Moving on to what many readers have had to say about this book, it seems that more than a few had issues with the accents of the characters.  It does take a little time to get into the rhythm of the language Ross uses here, but it soon gets to the point where it just starts being natural. What this novel has that a lot of books coming off the bigger presses at the moment do not is depth, a keen understanding of behavior and human nature, and frankly, an original story/plot that will hold a reader's attention right up until the very end. Then again, I've come to expect very good things from Peepal Tree Press, which specializes in Caribbean fiction as well as "Black British fiction," as noted on the back cover.  There is no question -- I'll be adding each book in this series to my library as it's published.  Definitely a book I can recommend, especially for people looking for something completely different.

Tuesday, January 10, 2017

2017 book-reading happiness, at least for me: traveling back through time once again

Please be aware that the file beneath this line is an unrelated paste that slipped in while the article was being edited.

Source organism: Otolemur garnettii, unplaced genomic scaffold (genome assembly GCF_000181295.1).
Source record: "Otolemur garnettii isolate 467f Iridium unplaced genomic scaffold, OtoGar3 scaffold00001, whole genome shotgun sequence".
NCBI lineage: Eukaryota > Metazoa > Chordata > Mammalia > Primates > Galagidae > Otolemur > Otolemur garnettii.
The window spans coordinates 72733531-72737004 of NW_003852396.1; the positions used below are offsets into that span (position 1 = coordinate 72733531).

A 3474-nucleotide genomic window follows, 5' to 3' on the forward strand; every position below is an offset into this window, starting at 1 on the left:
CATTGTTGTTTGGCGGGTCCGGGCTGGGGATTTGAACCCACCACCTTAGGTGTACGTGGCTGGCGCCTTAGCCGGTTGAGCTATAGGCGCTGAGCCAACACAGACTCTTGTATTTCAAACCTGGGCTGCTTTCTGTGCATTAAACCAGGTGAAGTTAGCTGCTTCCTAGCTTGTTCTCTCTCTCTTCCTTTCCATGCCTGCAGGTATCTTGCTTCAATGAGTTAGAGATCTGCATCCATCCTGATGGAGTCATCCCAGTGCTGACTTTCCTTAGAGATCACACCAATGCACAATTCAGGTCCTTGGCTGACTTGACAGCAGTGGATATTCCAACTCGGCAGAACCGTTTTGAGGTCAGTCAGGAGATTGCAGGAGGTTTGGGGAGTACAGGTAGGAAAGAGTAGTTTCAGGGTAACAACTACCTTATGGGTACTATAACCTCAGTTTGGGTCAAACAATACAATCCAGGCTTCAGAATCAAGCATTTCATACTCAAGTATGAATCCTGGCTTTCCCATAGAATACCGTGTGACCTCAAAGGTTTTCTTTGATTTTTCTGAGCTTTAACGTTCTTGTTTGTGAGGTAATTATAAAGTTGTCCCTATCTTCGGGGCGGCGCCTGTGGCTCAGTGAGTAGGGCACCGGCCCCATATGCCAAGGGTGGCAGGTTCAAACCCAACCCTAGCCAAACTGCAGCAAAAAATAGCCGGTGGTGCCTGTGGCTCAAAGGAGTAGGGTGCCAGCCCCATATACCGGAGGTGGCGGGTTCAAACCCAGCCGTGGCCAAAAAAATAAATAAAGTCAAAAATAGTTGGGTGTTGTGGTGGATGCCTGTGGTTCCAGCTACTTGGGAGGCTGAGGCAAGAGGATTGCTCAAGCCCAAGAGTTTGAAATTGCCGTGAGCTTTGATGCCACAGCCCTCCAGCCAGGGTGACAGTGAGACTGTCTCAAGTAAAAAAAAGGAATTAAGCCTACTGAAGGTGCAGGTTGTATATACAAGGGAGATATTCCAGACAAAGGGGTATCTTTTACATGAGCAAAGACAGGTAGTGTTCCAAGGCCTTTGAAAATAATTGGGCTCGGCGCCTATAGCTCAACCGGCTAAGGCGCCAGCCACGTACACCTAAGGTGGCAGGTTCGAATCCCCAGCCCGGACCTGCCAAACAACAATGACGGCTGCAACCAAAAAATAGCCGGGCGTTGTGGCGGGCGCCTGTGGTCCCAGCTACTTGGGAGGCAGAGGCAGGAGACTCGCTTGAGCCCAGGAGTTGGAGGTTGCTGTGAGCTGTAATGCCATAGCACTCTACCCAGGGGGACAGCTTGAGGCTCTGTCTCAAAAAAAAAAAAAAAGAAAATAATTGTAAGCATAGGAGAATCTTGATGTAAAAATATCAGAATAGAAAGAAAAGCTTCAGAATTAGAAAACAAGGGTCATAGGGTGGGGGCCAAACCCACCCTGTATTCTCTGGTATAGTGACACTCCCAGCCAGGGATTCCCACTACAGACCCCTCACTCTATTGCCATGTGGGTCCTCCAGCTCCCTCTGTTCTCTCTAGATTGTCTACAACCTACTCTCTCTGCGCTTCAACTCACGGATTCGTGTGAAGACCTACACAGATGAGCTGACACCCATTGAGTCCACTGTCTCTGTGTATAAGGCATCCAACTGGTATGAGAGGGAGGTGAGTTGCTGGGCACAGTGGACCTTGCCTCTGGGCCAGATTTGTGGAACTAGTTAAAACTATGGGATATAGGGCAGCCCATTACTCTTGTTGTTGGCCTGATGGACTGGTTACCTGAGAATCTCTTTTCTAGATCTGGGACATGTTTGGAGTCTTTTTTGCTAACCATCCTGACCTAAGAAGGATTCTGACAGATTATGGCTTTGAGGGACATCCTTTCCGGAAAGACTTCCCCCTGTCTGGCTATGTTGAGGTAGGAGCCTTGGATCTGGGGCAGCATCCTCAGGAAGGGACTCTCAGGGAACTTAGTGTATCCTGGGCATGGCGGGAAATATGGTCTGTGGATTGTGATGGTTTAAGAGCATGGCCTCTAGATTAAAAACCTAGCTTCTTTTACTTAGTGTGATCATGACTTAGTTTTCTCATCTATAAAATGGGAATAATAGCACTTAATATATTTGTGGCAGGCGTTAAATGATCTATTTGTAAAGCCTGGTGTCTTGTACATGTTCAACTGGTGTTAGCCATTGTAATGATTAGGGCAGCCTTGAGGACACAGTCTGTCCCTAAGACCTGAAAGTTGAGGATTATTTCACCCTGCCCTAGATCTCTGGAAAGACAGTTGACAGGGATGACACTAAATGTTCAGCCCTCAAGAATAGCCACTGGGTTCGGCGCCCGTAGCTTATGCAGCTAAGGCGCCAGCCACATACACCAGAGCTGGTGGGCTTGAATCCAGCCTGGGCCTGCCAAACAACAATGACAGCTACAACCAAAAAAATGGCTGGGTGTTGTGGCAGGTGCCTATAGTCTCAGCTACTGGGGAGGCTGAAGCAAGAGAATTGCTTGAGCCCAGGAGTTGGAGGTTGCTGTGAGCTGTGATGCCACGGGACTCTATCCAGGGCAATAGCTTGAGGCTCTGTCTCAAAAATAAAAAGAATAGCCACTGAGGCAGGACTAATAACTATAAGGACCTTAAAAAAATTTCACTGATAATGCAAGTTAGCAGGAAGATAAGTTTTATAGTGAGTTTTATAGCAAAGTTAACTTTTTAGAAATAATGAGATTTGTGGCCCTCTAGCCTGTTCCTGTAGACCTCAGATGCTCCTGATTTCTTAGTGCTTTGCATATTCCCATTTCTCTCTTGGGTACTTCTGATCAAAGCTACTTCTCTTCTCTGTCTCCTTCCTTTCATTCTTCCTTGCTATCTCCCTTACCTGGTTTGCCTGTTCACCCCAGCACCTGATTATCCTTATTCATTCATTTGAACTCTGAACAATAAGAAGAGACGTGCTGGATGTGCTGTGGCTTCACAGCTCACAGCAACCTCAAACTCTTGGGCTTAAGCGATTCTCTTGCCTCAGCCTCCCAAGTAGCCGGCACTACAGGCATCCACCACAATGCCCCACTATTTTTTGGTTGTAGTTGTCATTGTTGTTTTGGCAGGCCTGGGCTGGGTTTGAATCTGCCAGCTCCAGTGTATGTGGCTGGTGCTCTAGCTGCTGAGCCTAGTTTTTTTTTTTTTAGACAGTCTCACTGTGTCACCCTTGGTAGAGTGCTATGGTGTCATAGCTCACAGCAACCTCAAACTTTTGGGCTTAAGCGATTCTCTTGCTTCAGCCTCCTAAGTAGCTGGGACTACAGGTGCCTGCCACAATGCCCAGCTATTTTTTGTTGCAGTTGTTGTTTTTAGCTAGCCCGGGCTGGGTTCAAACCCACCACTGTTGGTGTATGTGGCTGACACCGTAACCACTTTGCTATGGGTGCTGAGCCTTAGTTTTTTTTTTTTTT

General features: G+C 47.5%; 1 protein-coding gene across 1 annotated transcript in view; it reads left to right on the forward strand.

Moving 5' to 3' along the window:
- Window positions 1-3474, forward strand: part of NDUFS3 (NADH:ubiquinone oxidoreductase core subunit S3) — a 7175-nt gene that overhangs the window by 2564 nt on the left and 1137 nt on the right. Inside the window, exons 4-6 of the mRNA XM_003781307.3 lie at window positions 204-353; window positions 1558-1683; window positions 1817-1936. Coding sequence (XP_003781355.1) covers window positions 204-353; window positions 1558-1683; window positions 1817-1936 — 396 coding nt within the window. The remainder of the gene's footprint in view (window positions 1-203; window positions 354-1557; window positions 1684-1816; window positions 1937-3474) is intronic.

from The Lilly Library at Indiana University, Bloomington

2017 is going to be a fun year for me, at least in terms of reading crime fiction.  In and around current crime novels, and books that have been sitting on my shelves for ages, the big focus this year is on crime fiction/mysteries written up to the beginning of World War I. I'll be including a few crime-fiction precursors here and there, for example, gothic novels, sensation novels, penny dreadfuls, and then move on to full-blown mystery and detective fiction.  I've been scouring all kinds of resources to come up with a list of titles that, in addition to the majority of novels that have been written by male authors, includes early women writers, translated early crime novels, African-American writers, and other diverse authors who contributed to the genre up to the onset of  World War I. There's absolutely no way I can hit every single book, but I'm very happy with my choices so far.

Sit back, relax, and feel free to suggest titles.  And if anyone's tbr pile happens to increase from my reading choices this year, well, then, I'm delighted.